I’m accustomed to fights breaking out in the parking lot between Auburn and Alabama fans. In fact—this is true—the worst fight I ever saw happened in 2013, after the “Kick Bama Kick” Iron Bowl game, when Auburn’s

Chris Davis sprinted 109 yards and won the game with only one second remaining on the clock. The beer joint came unhinged.

A fistfight between an Auburn guy and a Bama guy exploded into a multi-man brawl, which soon included everybody within nine counties. The fracas had to be broken up by the police. I’ve never seen an altercation on such a grand scale. My cousin and I both sustained injuries when trying to exit the establishment. It was awesome.

I’m not saying I miss those rowdy days, but I do miss being with other people in public places.

Before 2020, I used to get jolts of excitement simply by being in minor crowds. Don’t get me wrong, I’m not saying I want to be in any biblical-style multitudes, but on special occasions it’s nice to pile up together.

For almost a year we’ve been avoiding…

I strolled through an old neighborhood at sunset like a stranger. My old neighborhood. I used to live here.

I weaved through the streets on foot, walking my dog, exploring old places, greeting invisible old haints. The ratty humble homes were no longer ratty, nor humble, but instead were all fixed up by homeowners who must watch a lot of HGTV. Christmas decor was everywhere.

I still remember when my family lived in this place, when it was nothing but modest homes, not far from the beach, with backyards full of sandspurs and dollarweed.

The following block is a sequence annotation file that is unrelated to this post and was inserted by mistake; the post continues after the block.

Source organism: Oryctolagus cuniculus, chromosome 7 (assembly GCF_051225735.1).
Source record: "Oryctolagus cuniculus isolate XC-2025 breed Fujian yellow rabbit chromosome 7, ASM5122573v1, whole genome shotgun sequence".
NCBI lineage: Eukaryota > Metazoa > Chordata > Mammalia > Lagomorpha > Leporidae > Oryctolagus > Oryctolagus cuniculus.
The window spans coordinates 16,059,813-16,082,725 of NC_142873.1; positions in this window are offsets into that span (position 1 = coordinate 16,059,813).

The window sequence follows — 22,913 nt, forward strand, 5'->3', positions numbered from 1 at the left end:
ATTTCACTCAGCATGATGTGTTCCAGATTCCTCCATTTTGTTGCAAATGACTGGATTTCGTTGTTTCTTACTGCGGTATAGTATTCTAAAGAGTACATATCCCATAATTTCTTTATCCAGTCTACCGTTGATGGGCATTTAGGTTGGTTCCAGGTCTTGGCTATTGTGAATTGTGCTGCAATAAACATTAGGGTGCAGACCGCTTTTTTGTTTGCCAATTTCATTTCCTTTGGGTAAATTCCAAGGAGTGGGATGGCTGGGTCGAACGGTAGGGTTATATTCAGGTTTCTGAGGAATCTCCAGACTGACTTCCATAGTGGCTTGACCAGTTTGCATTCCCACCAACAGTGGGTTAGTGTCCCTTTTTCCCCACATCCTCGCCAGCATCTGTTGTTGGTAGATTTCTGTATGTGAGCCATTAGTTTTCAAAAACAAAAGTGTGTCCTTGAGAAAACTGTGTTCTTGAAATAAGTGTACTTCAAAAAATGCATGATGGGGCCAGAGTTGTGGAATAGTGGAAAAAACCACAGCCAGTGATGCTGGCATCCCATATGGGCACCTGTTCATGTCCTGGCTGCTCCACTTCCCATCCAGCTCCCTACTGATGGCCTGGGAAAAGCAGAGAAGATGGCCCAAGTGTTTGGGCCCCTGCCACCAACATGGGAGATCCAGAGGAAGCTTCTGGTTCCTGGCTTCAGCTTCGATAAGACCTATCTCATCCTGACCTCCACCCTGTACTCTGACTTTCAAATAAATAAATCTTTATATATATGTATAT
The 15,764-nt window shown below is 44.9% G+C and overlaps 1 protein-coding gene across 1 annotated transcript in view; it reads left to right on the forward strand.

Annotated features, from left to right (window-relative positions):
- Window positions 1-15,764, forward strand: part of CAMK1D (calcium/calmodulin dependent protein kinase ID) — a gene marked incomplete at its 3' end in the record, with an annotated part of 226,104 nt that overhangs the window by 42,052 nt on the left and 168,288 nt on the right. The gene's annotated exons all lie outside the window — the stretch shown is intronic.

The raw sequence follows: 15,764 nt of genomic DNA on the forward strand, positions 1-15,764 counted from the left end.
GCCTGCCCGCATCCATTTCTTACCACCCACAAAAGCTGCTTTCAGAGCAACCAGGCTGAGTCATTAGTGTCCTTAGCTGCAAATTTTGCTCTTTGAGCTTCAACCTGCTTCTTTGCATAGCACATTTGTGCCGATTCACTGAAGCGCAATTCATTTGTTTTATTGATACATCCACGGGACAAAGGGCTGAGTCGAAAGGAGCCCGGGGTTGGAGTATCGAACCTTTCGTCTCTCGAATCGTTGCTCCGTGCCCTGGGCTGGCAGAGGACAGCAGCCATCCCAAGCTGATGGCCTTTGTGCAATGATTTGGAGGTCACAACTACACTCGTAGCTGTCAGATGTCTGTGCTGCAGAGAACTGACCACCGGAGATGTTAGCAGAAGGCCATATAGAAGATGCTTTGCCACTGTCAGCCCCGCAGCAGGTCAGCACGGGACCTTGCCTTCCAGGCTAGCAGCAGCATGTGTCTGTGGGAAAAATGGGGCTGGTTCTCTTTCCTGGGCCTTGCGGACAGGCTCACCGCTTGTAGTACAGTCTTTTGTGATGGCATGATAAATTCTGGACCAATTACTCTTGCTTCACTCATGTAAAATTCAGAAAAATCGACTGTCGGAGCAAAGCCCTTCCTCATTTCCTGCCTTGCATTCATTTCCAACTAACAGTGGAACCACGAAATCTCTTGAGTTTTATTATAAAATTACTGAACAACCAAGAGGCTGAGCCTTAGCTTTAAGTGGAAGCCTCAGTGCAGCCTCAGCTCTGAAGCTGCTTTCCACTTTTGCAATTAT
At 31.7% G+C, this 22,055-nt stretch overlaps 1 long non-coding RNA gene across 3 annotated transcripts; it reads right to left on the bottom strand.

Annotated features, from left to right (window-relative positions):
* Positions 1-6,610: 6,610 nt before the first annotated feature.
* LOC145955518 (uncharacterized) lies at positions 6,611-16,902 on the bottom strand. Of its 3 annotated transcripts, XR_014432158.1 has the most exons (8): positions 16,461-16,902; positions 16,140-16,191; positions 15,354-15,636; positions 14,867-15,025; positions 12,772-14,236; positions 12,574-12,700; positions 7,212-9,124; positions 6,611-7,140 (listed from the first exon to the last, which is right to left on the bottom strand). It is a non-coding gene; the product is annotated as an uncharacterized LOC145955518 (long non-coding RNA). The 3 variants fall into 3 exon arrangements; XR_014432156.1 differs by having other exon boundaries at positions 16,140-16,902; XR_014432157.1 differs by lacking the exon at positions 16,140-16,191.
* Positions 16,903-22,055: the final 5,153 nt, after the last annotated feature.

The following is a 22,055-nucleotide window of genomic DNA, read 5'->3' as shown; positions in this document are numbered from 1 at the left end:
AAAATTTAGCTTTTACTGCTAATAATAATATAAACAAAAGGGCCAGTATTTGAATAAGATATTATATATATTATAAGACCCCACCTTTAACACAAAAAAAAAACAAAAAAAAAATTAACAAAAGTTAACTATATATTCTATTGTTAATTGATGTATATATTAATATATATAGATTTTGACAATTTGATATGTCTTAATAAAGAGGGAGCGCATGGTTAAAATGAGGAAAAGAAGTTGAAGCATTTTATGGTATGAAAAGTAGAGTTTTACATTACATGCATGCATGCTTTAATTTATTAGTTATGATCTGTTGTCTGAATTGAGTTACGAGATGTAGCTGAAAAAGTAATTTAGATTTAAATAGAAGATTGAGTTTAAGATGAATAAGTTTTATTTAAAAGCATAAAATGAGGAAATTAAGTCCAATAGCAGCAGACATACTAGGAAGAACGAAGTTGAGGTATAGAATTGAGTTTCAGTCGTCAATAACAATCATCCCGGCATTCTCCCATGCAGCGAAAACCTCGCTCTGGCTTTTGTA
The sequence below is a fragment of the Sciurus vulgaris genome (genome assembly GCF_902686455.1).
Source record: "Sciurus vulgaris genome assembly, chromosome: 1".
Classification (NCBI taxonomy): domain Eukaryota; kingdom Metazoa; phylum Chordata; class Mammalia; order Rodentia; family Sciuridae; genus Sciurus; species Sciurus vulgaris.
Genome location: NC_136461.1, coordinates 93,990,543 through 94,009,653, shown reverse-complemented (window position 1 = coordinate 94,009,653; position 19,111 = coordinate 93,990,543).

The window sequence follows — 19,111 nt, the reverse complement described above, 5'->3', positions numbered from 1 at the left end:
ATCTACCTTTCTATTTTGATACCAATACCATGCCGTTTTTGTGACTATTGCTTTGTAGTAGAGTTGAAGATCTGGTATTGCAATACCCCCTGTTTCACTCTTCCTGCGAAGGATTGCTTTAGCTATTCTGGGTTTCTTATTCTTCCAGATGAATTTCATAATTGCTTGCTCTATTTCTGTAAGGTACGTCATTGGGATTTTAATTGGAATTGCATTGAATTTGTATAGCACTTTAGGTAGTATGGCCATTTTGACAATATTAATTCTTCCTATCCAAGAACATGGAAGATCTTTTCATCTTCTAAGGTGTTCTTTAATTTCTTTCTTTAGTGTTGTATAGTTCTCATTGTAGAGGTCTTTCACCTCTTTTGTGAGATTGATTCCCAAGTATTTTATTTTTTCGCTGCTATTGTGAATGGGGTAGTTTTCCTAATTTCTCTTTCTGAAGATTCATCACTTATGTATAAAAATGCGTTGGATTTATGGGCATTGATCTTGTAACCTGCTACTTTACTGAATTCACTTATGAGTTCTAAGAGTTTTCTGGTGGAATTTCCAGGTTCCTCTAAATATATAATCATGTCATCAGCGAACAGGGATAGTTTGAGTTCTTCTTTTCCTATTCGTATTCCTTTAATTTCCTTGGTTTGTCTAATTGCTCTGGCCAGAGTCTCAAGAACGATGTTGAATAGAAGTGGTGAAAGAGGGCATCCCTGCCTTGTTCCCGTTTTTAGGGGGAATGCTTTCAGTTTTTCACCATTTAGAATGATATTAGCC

When I passed the house we used to call home I stopped walking. There was a guy on a ladder, stapling Christmas lights onto the house.

The little old place had changed so much. The house had a porch swing, a fence, and a lawn with actual grass. Unbelievable.

The man saw me staring. “Can I help you?” he said in a slightly aggressive tone.

“No, I was just admiring your house.”

He didn’t answer. He seemed annoyed.

So

I kept strolling the loop. I passed kids on bikes, people going for jogs, and puppies out for nightly walks.

Another old house on the corner had also been redone by young ambitious homeowners. It looked superb. Even so. No matter how they gussy up this area, I still associate this neighborhood with a freckled kid who had telephone-pole legs, big teeth, and no dad. Who entertained himself with a clunky old manual typewriter.

I finally exited the neighborhood and made it to the old beach access. Ah, yes. The Gulf. The water was loud, and my face was covered in seaspray. You never get tired of the feeling the Gulf imparts. It will always be home.